Camera helps you drive

garmin nuvicam

garmin nuvicam

Garmin says its nüviCam “offers the protection of having an eyewitness that records exactly where and when events occurred.”

Billed as a “portable navigation device,” the dash cam continuously records video, and automatically saves the files on impact.

“The nüviCam LMTHD goes beyond helping drivers get from Point A to Point B” Garmin says. “The intuitive driver-assist features not only lessen the stress of getting you to your destination, but the nüviCam also provides peace of mind in knowing that your commute is being recorded and can be referenced should you need it.”

And to prevent an accident in the first place, it alerts drivers to stay aware on the road, the company says. There are warning alerts for Forward Collision and Lane Departure.

Also, Garmin says its “Real Vision” system “takes the guess work out of deciphering hard-to-see house numbers by displaying the camera view along with a bright arrow to direct drivers where to go when approaching select destinations.”

The $400 nüviCam features a 6-inch pinch-to-zoom glass display.

Here’s more information.

Imaging Innovation Updates:

depthcam cu

Touchscreen Biometric Scanners, Crowdsourced Camera Monitoring, Faster Depth Camera, Phones model and measure 3D objects


depth cam
Faster depth camera

Researchers at Northwestern and Columbia University developed a 3D camera that is inexpensive, produces high-quality images, and works in all environments — including outdoors.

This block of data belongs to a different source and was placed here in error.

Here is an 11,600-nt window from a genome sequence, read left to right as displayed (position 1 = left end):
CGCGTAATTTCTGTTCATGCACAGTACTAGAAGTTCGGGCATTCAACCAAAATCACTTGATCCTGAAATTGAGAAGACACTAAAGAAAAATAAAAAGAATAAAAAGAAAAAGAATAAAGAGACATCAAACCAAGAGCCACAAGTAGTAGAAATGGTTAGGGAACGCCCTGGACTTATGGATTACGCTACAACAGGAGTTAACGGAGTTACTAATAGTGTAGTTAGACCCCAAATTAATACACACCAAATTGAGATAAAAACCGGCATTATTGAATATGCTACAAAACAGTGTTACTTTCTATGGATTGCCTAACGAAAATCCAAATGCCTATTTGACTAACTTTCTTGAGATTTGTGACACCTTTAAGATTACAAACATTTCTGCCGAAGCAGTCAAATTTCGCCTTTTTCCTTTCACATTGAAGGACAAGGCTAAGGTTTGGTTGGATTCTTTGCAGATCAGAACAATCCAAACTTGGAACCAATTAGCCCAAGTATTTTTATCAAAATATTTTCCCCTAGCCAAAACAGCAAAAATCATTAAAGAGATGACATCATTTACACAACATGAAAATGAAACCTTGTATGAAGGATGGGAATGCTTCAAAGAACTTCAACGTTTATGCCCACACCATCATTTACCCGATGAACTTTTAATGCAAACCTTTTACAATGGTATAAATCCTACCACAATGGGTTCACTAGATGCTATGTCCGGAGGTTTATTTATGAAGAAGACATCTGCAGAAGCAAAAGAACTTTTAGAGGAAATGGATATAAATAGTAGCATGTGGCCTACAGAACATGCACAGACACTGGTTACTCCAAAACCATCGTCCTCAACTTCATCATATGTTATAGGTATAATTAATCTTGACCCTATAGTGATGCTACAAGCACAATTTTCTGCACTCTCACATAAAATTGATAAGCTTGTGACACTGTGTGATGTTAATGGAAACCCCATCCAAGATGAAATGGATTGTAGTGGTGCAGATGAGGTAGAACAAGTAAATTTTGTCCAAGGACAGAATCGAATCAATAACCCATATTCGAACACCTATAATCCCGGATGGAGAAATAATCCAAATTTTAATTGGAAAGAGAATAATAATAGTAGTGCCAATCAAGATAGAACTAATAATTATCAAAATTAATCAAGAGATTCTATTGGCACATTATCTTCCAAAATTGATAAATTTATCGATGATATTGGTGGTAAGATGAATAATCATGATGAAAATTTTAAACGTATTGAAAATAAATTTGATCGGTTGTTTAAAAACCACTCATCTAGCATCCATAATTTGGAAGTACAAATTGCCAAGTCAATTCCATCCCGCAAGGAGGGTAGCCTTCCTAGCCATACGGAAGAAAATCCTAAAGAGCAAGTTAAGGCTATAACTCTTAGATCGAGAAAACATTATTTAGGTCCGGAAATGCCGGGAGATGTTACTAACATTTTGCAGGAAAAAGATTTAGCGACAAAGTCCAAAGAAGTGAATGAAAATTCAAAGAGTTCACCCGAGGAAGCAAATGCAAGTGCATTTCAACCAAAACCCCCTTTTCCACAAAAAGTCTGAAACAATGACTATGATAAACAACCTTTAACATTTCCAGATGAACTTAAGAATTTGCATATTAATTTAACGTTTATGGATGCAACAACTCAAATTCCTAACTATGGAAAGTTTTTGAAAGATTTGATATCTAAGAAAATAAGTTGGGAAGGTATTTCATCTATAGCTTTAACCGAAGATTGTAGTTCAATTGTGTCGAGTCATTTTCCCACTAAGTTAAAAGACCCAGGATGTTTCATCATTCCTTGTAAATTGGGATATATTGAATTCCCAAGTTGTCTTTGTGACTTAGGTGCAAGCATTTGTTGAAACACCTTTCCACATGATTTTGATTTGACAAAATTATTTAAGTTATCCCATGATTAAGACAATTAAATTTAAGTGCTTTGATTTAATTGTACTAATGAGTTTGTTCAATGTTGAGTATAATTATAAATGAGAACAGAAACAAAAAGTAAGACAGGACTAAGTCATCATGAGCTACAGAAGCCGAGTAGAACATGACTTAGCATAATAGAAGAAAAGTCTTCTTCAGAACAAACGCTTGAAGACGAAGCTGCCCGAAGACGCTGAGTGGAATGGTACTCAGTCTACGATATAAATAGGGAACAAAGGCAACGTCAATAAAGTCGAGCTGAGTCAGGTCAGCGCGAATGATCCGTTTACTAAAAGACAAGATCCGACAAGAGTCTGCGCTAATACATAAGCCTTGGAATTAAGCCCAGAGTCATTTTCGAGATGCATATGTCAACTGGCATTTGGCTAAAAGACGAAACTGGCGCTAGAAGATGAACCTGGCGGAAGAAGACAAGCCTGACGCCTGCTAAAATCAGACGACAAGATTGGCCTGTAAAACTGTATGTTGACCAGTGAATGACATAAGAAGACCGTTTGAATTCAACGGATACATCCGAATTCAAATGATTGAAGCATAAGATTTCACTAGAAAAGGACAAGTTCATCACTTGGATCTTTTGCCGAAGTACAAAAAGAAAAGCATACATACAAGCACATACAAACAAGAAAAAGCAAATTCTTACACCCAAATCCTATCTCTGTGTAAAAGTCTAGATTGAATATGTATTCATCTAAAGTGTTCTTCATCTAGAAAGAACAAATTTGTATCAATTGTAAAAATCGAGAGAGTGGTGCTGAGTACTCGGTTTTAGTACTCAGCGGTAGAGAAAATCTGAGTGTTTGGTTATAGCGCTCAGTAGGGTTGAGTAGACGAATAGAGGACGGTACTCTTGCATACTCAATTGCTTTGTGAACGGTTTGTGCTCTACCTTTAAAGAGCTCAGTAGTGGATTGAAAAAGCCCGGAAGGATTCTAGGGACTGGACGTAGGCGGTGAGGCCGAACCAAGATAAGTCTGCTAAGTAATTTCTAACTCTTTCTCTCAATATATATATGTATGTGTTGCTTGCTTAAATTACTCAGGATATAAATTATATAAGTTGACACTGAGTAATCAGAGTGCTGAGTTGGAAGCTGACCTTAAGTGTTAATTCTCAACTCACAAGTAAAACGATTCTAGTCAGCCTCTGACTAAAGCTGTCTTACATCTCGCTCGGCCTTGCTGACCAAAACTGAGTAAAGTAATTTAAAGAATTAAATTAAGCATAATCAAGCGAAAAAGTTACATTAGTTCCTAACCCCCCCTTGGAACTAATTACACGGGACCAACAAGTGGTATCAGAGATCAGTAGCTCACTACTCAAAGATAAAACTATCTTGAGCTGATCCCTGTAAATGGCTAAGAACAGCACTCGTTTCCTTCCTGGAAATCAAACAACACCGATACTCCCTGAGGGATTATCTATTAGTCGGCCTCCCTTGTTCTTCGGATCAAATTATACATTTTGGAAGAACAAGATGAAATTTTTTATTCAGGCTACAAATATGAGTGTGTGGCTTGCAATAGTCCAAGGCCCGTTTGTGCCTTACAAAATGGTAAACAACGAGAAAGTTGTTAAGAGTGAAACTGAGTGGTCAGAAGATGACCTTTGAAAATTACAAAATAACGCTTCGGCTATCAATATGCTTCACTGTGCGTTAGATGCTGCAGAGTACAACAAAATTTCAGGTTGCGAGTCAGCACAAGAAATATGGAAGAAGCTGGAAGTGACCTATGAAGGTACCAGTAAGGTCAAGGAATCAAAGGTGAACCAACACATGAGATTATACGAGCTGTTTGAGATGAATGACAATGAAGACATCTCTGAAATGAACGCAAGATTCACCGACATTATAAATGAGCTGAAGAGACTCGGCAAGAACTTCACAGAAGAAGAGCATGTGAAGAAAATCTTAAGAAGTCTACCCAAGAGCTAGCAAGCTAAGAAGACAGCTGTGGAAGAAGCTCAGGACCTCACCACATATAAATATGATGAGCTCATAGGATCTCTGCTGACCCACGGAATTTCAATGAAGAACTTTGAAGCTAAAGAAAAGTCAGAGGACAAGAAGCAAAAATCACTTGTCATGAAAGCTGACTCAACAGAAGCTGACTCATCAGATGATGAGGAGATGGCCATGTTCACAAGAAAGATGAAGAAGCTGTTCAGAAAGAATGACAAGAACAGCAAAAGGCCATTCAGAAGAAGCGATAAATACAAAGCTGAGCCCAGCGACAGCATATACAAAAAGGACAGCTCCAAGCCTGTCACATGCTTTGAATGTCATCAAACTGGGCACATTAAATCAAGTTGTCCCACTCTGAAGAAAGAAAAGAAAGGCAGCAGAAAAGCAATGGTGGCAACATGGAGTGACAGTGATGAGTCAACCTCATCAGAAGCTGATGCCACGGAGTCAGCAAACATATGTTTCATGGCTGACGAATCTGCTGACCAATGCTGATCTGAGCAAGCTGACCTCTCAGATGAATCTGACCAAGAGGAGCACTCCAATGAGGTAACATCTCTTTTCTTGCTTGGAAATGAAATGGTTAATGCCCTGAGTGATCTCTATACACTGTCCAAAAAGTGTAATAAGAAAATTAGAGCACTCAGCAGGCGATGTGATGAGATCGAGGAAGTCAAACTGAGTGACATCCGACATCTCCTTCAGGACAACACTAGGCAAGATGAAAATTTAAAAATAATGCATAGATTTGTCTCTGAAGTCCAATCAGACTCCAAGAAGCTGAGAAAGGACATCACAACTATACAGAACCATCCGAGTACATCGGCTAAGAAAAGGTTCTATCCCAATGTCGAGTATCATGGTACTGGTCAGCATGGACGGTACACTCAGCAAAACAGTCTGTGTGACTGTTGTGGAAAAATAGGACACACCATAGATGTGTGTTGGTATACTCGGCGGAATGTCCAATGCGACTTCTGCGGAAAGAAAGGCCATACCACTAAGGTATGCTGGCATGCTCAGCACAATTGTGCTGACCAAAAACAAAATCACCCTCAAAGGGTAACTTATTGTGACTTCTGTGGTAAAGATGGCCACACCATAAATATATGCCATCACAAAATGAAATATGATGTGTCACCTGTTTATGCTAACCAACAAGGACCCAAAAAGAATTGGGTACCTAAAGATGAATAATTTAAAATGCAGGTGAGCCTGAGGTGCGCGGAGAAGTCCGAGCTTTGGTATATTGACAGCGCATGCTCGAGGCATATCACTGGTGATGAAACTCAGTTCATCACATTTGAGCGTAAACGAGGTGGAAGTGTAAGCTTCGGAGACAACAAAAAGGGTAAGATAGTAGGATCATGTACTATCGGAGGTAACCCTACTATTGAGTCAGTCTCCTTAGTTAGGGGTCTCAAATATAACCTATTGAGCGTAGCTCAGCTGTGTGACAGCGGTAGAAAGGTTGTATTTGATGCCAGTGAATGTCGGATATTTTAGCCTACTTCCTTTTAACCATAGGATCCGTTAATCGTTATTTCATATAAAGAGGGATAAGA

Modeled after the human eye, the new depth camera only scans parts of the scenes that have changed. “If you send the same signal to your eye over and over, the neurons will actually stop firing,” the researchers say. “The neurons only fire if there is a change in your visual stimulus. We realized this principle could be really useful for a 3D scanning system.”

The Motion Contrast 3D Scanning system captures depth information, not just a stereoscopic view. The work was supported by the Office of Naval Research and the US Department of Energy.
There’s a video here.
Here’s more information



Zensors crowdsource live camera monitoring

A smartphone app can monitor a designated area — using multiple cameras, crowdsourced workers and artificial intelligence — detect changes in what’s being monitored, and automatically notify users.

Developed by researchers from Carnegie Mellon University and the University of Rochester, Zensors are a cheap, accessible way to add sensors to the environment. “Simply ask Zensors a question about your home or business,” the developers say, such as “How many glasses need refilled?” All you need is an unused smartphone or Wi-Fi camera, like a Drop am. In seconds, you can create a live sensor feed. You create alerts, by email or text. Using our API, developers can build rich and responsive applications.”
There’s a video here.
The full research paper is here.




Touchscreens turn into biometric scanners

Researchers at Yahoo Labs developed a biometric system using a phone’s capacitive touchscreen.